Green Hills Literary Lantern

Red Rose Tea


Ma drank this brand of tea called Red Rose, cheap and strong. Small red roses were imprinted on little papers at the end of the tea bags. I’d go back home to visit, a woman married with children, and we’d sit in the kitchen dipping the roses up and down, drinking tea from pink Melmac. Every time, my mother looked into the bottom of her cup and said, “It would be nice, just once, to find a rose at the bottom.” I smiled at her, thought about putting one there for her sometime, considered how I might do that. Me, I wasn’t looking for a rose. I needed something bigger, tougher, steel-coated. I was trying to avoid terminal bleeding, but I knew I wasn’t going to find that promise at the bottom of a cup. I was going to have to tough it out.

It was getting worse. It used to be that when my kids were small, I’d worry over their fevers and coughs and, one time, a broken bone. The three of them came to us from the sky: kids who looked nothing like us. Survivors, gorgeous, better than anything we could have wished for. So I worried. Worried that those miracles would disappear. That their fevers would prove to be fatal; the broken bone would result in a limp. Maybe they’d be claimed by someone, a birth parent appearing in my doorway?

Well, they lived, their health of no concern at all. And they were not claimed by anyone. But… Their willingness to stay put. That was a problem. At least for my daughter, the one who saw herself as our mistake—somebody we picked up on a whim, the way you’d pull in to order takeout if you were driving by a hamburger place.

There she was at fourteen. My gorgeous East Indian–born Anita, the kid who swooped into Detroit Metro: two years old, all eyes and jutting bones. She clutched and held onto us like we were all there was between her and oblivion, wound her legs around our middles, wrapped her arms around our necks, buried her face. It was exhausting but at the same time, heady—being needed so completely. Like we really could keep her safe. Like we owned a detonator, could explode her troubles away, or we had archangels on our side. We could keep Anita alive and safe!

I grew edgy, though. I needed to be alone some of the time, even if it was just to brush my teeth. So, after a while, we held the door open, encouraged her to run out into the yard. Still later, we encouraged her to find her way around the block on her bike. Normal stuff. And if you had asked me how I expected things to turn out, I would have said that I thought she’d ride her bike for a while, then, later on, maybe a prom? Driving lessons? I expected gradual and, yes, hopeful. I admit that. I expected hopeful. My daughter was alive and laughing. We had reached a place where we could stand back and watch her spin around in circles for the fun of it. She spun herself dizzy and fell over in a heap. Such a girl! So, yes. I had hope. I expected good. She smooched us back when we smooched her. She was our girl!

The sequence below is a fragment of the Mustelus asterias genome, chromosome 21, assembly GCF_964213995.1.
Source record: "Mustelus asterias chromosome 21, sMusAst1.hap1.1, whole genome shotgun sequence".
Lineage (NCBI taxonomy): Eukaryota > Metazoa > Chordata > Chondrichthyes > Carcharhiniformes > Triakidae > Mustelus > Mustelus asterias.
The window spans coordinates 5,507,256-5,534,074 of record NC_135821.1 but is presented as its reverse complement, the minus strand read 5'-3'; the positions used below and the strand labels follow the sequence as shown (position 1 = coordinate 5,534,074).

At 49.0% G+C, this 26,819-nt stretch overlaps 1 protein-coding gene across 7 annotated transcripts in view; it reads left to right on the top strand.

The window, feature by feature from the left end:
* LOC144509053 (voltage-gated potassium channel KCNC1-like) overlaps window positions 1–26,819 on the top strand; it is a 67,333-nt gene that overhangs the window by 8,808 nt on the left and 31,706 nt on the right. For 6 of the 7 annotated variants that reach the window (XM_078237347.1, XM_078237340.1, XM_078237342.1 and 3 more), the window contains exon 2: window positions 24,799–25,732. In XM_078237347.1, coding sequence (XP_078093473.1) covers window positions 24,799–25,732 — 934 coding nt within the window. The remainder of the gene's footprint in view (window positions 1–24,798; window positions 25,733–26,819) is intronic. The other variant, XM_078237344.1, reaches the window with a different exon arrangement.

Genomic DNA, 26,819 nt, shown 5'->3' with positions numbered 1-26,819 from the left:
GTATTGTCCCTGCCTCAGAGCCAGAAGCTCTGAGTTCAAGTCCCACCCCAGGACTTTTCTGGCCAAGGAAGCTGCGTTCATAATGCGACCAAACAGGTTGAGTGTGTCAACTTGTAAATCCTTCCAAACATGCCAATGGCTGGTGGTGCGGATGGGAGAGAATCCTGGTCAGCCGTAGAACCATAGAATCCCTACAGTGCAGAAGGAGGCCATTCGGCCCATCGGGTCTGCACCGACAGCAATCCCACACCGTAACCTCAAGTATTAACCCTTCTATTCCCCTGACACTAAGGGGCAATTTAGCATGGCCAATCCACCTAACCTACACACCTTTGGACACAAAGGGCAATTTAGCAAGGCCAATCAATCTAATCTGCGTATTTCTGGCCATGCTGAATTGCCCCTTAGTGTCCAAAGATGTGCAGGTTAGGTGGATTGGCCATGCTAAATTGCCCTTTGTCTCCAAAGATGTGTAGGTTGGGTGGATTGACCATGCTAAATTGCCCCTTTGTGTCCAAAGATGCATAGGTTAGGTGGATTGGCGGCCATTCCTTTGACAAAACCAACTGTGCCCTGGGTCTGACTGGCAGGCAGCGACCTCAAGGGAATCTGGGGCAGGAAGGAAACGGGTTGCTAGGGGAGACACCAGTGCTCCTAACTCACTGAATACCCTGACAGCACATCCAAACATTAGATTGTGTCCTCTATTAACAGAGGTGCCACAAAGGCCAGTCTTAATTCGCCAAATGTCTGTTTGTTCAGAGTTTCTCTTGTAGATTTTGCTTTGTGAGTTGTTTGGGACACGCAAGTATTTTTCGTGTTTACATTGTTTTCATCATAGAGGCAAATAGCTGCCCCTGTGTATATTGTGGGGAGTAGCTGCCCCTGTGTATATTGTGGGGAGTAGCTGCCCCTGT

But that detonator went off when we weren’t expecting it, and there we were in a mess of confusion, grief, disbelief. Because she was spinning around in circles one day, laughing herself silly—we were crazy in love with each other—and next, she wasn’t even there. She was where? She was fourteen and she was gone from the house and the yard. She took off down highways, her blue racing bike abandoned in the middle of the driveway. I had to get out of the car and move it, so I could pull in.

She was gone. She took off down the highway anyway she could. That’s what she said. I pictured her small and slouching in the leather jacket her father got her, jumping into strangers’ cars, no care at all, so long as they were going somewhere. The places she traveled to were places we didn’t know as anyplace at all. She left Ann Arbor, where we called home, and went into places that were like countries at war: streets with houses that had boarded windows. Buildings with doors that didn’t open unless you had the cred. Vacant lots.

She went into those places like they were her mother country. Dangerous, edgy—that’s where she wanted to be. Like those places affirmed her: no need to explain who she was or how she got there. She took what was there, like she was hungry all over again, and went back for more. She wasn’t hoarding food anymore. She was hoarding an idea of herself, I think. Can you hoard an idea? Take it in? I think she did, trying to make sense of her life. “I don’t belong! I don’t belong!” she’d yell at us. “You do! You do!” we’d yell back.

When she was gone, I imagined her leaning up against a chain-link fence, a rottweiler-German shepherd mix sniffing around at her feet. Or I saw her lying on the floor in a ratty house somewhere. Somebody has put a lumpy mattress on the floor. She’d be doing weed, of course, maybe drinking from a forty-ounce, and she’d be taking in the looks the guys gave her. They knew what they wanted to hoard. They wanted to hoard her. Gorgeous, gorgeous Anita. She was still all eyes, and there wasn’t much flesh on her bones: maybe a size six? When we went looking for her, the times we were able to even guess where she might be—in a parking lot or on a street—she was angry the minute she saw us. She scorned the doubt and fear in our eyes, our ineptness. We didn’t have cred. No easy greeting on our part. Only anger and fear. “Get in the car, Anita.” Relief. She was alive. She was still alive! We had her—taking her home all over again.

Sometimes I thought she was mad we didn’t greet her like she’d just come off the plane again, that she wanted us to reach out and sweep her up into our arms. Laugh with her. Anita, Anita! You’re our sweetie pie. Glad and joyful. Our sweetie pie who’s drinking in a parking lot and God knows what else. We are so glad to see you. Come on Sweets, let’s go for ice cream.